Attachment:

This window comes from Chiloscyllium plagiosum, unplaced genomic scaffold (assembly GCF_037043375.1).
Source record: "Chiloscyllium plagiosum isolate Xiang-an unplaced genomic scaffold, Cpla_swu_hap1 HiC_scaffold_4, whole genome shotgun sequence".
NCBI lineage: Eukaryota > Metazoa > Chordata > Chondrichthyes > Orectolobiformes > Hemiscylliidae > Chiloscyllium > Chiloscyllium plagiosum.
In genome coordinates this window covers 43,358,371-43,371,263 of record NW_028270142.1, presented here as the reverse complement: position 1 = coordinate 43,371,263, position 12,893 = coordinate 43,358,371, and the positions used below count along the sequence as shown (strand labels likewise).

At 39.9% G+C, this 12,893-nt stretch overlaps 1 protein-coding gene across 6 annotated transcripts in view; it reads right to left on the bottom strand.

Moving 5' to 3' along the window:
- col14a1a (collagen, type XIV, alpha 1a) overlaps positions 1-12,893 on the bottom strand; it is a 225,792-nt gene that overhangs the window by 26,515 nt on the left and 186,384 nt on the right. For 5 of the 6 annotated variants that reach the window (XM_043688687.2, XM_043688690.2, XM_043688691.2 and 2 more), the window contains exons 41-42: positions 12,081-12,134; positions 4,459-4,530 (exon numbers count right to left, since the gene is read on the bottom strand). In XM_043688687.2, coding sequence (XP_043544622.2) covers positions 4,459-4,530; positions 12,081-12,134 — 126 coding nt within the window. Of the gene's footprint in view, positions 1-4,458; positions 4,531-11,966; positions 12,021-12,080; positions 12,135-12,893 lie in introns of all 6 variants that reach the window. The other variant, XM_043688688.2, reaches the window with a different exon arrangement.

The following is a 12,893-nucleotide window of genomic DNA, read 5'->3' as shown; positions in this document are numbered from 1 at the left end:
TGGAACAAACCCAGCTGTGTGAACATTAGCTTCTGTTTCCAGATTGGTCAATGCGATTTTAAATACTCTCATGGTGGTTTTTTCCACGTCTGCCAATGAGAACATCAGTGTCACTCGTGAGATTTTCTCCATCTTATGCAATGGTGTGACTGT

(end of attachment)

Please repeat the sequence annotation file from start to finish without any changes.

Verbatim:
This window comes from Chiloscyllium plagiosum, unplaced genomic scaffold (assembly GCF_037043375.1).
Source record: "Chiloscyllium plagiosum isolate Xiang-an unplaced genomic scaffold, Cpla_swu_hap1 HiC_scaffold_4, whole genome shotgun sequence".
NCBI lineage: Eukaryota > Metazoa > Chordata > Chondrichthyes > Orectolobiformes > Hemiscylliidae > Chiloscyllium > Chiloscyllium plagiosum.
In genome coordinates this window covers 43,358,371-43,371,263 of record NW_028270142.1, presented here as the reverse complement: position 1 = coordinate 43,371,263, position 12,893 = coordinate 43,358,371, and the positions used below count along the sequence as shown (strand labels likewise).

At 39.9% G+C, this 12,893-nt stretch overlaps 1 protein-coding gene across 6 annotated transcripts in view; it reads right to left on the bottom strand.

Moving 5' to 3' along the window:
- col14a1a (collagen, type XIV, alpha 1a) overlaps positions 1-12,893 on the bottom strand; it is a 225,792-nt gene that overhangs the window by 26,515 nt on the left and 186,384 nt on the right. For 5 of the 6 annotated variants that reach the window (XM_043688687.2, XM_043688690.2, XM_043688691.2 and 2 more), the window contains exons 41-42: positions 12,081-12,134; positions 4,459-4,530 (exon numbers count right to left, since the gene is read on the bottom strand). In XM_043688687.2, coding sequence (XP_043544622.2) covers positions 4,459-4,530; positions 12,081-12,134 — 126 coding nt within the window. Of the gene's footprint in view, positions 1-4,458; positions 4,531-11,966; positions 12,021-12,080; positions 12,135-12,893 lie in introns of all 6 variants that reach the window. The other variant, XM_043688688.2, reaches the window with a different exon arrangement.

The following is a 12,893-nucleotide window of genomic DNA, read 5'->3' as shown; positions in this document are numbered from 1 at the left end:
TGGAACAAACCCAGCTGTGTGAACATTAGCTTCTGTTTCCAGATTGGTCAATGCGATTTTAAATACTCTCATGGTGGTTTTTTCCACGTCTGCCAATGAGAACATCAGTGTCACTCGTGAGATTTTCTCCATCTTATGCAATGGTGTGACTGT